Blog Archives

Fun Cards: “Baseball Immortals” Lee Smith

Lee Smith should have been inducted into the Hall of Fame a long time ago. He was the all-time saves leader when he retired, since passed by Mariano Rivera (who will likely be inducted this year) and Trevor Hoffman (inducted last year). Yet he never received more than 50% from the BBWAA. And that is why we need the Veterans Committee.

I know a lot of people are upset about Harold Baines (I’m not one of them), but the BBWAA is far from perfect and some players deserve a second look from a different body of voters. I’m especially glad Alan Trammell got that second look this past year, and I’m glad Smith is getting the nod in 2019. It will likely be a long time before a relief pitcher gets considerable attention by either the BBWAA or the VC after 2019, and I’m okay with that as I think the position—particularly how it is utilized today—is overrated by many.

While I was digging around for a photo to use, I came across this awesome custom 1980 Topps Lee Smith card at “Cards That Never Were.”

Advertisements

Fun Cards: 1988 Topps Bill Landrum

Landrum

After two years in Cincinnati, the Reds traded Bill Landrum to the Cubs in exchange for Luis Quinones. He only played seven games in 1988, and in 1989 found himself in Pittsburgh. Landrum returned to the Reds in his final big league season, 1993.

Landrum

Fun Cards: “Baseball Immortals” Greg Maddux

Maddux

Am I the only person in the world that believes the Cy Young Award should be renamed the Greg Maddux Award? The Mad Dog was an artful pitcher, relying more on finesse than fastballs. It broke my heart when he left Chicago for Atlanta, but I was happy to see him return to the Cubs after his success with the Braves. Sixteen voters declined to put a check mark next to Maddux’s name in 2014.

Fun Cards: “Baseball Immortals” Ron Santo

Santo

Chicago Cubs legend Ron Santo was a long overlooked superstar, practically ignored by the BBWAA when he was on the Hall of Fame ballot. Initially dropped from the ballot in 1980 with a paltry 3.9%, he was added back in 1985, where he stayed until 1998. His highest percentage during that time came in his final year on the ballot, when he only received 43.1% support. It took the Veterans Committee another 14 years to make it right, electing Santo in 2012; sadly, the third baseman passed away in 2010 and was unable to enjoy the honor himself.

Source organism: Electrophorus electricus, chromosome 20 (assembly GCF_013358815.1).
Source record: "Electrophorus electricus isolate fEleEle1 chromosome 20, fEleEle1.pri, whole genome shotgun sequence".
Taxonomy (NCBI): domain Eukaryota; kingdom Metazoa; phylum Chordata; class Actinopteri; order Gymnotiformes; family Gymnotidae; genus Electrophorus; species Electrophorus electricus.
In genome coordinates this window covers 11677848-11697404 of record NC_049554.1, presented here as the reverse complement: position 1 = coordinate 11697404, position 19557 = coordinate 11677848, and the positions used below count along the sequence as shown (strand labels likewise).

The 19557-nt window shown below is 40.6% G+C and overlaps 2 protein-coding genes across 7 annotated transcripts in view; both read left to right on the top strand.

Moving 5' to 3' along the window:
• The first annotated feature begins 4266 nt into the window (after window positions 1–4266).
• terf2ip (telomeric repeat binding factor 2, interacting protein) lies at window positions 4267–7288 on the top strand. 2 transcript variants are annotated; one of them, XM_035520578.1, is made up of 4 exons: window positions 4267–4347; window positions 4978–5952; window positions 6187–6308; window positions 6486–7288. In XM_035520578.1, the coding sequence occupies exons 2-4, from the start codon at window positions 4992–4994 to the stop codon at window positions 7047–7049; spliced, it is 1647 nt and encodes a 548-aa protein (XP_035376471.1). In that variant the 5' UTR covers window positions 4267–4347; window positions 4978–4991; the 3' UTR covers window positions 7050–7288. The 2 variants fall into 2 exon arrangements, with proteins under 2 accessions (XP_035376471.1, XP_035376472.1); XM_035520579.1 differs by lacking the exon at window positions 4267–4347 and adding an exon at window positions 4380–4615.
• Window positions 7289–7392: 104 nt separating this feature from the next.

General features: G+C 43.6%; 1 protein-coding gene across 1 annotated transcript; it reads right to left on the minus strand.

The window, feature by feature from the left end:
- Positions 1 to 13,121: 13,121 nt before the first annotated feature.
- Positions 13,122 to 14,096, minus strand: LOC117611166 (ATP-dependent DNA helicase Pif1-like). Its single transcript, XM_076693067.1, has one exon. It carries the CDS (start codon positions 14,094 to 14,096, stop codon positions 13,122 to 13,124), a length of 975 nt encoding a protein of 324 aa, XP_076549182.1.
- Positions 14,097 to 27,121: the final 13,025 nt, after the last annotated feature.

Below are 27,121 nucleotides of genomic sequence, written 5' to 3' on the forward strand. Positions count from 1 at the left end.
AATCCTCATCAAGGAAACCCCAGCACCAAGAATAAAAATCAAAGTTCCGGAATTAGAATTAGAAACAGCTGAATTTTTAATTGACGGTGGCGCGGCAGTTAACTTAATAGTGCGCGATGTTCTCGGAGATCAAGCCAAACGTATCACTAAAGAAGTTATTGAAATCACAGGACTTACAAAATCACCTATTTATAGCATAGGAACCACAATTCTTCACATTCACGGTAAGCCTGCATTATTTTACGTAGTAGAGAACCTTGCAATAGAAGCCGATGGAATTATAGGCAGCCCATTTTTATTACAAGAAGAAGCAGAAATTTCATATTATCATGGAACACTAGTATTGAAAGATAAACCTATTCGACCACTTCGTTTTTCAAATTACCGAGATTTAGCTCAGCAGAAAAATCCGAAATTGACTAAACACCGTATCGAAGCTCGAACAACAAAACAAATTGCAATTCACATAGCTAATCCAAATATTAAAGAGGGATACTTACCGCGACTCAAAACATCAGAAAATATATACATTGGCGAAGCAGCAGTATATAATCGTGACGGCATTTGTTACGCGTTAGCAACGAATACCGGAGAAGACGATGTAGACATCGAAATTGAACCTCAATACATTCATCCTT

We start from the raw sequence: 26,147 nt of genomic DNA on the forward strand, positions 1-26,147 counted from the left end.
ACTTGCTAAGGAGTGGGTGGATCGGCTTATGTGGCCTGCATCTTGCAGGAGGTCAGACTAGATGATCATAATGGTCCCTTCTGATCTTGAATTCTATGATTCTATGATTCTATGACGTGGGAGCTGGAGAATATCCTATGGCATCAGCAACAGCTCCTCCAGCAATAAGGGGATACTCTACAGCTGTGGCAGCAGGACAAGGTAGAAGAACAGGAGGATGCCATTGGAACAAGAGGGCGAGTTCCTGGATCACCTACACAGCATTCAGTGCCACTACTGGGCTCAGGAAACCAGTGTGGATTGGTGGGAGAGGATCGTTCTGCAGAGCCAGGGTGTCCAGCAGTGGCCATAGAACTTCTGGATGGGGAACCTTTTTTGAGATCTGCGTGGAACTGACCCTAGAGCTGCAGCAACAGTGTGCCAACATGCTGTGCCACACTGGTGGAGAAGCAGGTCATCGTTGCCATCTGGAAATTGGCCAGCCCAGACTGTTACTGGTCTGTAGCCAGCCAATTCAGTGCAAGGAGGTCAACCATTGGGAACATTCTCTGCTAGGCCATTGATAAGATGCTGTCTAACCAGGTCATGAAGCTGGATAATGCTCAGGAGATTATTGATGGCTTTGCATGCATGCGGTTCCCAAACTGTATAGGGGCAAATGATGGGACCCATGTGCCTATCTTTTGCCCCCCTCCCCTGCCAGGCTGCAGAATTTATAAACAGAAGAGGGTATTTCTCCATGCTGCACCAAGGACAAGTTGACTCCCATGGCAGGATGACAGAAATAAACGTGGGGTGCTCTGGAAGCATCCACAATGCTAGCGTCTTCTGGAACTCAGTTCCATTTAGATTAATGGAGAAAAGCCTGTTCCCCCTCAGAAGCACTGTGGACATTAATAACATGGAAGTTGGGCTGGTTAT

Fun Cards: “Baseball Immortals” Ryne Sandberg

Ryno

I grew up watching Ryne Sandberg man second base at Wrigley Field on WGN every day after school. From 1984 to 1993, he was an All-Star, and in 1984 was the NL MVP. It blew my mind when Sandberg didn’t even receive 50% support his first year on the Hall of Fame ballot. Perhaps coming out of retirement after one year hurt his status with the writers; it certainly didn’t help his statistics very much. On his third try, Sandberg received 76.2% of the vote.

Fun Cards: “Baseball Immortals” Leo Durocher

Leo The Lip Durocher

Leo Durocher managed four teams in his career: the Brooklyn Dodgers, New York Giants, Chicago Cubs, and Houston Astros. It is from Durocher that we get the phrase, “Nice guys finish last,” although he didn’t say those exact words. The exact quote is, “The nice guys are all over there, in seventh place.”

Fun Cards: “Baseball Immortals” Ferguson Jenkins

Jenkins

Fergie Jenkins was the 1971 NL Cy Young Award winner for the Chicago Cubs, and nearly won the 1974 AL Cy Young with the Rangers. He received ten first-place votes for the award, while Catfish Hunter took twelve first-place votes. “Fly” was the first Canadian-born baseball player inducted into the Hall of Fame, gaining entry in his third year on the ballot in 1991.

The Chicago Tribune Book of the Chicago Cubs: A Decade-by-Decade History edited by Joe Knowles (2017)

Chicago Tribune Book of the Chicago Cubs

The Chicago Tribune Book of the Chicago Cubs: A Decade-by-Decade History